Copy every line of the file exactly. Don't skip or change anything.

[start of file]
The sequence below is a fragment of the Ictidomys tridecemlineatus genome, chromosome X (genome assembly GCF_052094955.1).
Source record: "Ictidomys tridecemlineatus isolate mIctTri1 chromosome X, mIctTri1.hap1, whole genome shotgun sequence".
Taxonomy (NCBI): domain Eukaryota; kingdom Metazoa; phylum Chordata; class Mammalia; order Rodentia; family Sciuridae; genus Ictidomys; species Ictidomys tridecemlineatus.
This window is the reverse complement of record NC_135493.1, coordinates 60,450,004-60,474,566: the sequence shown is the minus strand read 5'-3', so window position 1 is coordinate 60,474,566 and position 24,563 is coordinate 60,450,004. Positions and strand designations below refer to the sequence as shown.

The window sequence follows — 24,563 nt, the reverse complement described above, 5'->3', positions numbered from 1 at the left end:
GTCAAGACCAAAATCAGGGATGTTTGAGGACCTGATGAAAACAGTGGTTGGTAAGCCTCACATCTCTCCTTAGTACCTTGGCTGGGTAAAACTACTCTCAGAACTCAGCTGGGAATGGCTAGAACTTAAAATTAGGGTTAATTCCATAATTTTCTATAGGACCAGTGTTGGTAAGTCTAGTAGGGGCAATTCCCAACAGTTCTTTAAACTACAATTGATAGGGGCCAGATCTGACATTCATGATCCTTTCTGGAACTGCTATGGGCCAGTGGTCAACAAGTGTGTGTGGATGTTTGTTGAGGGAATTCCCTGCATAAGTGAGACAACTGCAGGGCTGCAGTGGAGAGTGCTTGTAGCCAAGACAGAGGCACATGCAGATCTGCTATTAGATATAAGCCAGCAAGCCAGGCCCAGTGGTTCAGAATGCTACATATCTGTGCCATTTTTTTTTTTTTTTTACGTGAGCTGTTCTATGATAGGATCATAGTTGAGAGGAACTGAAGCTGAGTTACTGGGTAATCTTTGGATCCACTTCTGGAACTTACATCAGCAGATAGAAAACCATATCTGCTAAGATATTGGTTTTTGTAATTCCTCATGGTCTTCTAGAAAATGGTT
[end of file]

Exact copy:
The sequence below is a fragment of the Ictidomys tridecemlineatus genome, chromosome X (genome assembly GCF_052094955.1).
Source record: "Ictidomys tridecemlineatus isolate mIctTri1 chromosome X, mIctTri1.hap1, whole genome shotgun sequence".
Taxonomy (NCBI): domain Eukaryota; kingdom Metazoa; phylum Chordata; class Mammalia; order Rodentia; family Sciuridae; genus Ictidomys; species Ictidomys tridecemlineatus.
This window is the reverse complement of record NC_135493.1, coordinates 60,450,004-60,474,566: the sequence shown is the minus strand read 5'-3', so window position 1 is coordinate 60,474,566 and position 24,563 is coordinate 60,450,004. Positions and strand designations below refer to the sequence as shown.

The window sequence follows — 24,563 nt, the reverse complement described above, 5'->3', positions numbered from 1 at the left end:
GTCAAGACCAAAATCAGGGATGTTTGAGGACCTGATGAAAACAGTGGTTGGTAAGCCTCACATCTCTCCTTAGTACCTTGGCTGGGTAAAACTACTCTCAGAACTCAGCTGGGAATGGCTAGAACTTAAAATTAGGGTTAATTCCATAATTTTCTATAGGACCAGTGTTGGTAAGTCTAGTAGGGGCAATTCCCAACAGTTCTTTAAACTACAATTGATAGGGGCCAGATCTGACATTCATGATCCTTTCTGGAACTGCTATGGGCCAGTGGTCAACAAGTGTGTGTGGATGTTTGTTGAGGGAATTCCCTGCATAAGTGAGACAACTGCAGGGCTGCAGTGGAGAGTGCTTGTAGCCAAGACAGAGGCACATGCAGATCTGCTATTAGATATAAGCCAGCAAGCCAGGCCCAGTGGTTCAGAATGCTACATATCTGTGCCATTTTTTTTTTTTTTTTACGTGAGCTGTTCTATGATAGGATCATAGTTGAGAGGAACTGAAGCTGAGTTACTGGGTAATCTTTGGATCCACTTCTGGAACTTACATCAGCAGATAGAAAACCATATCTGCTAAGATATTGGTTTTTGTAATTCCTCATGGTCTTCTAGAAAATGGTT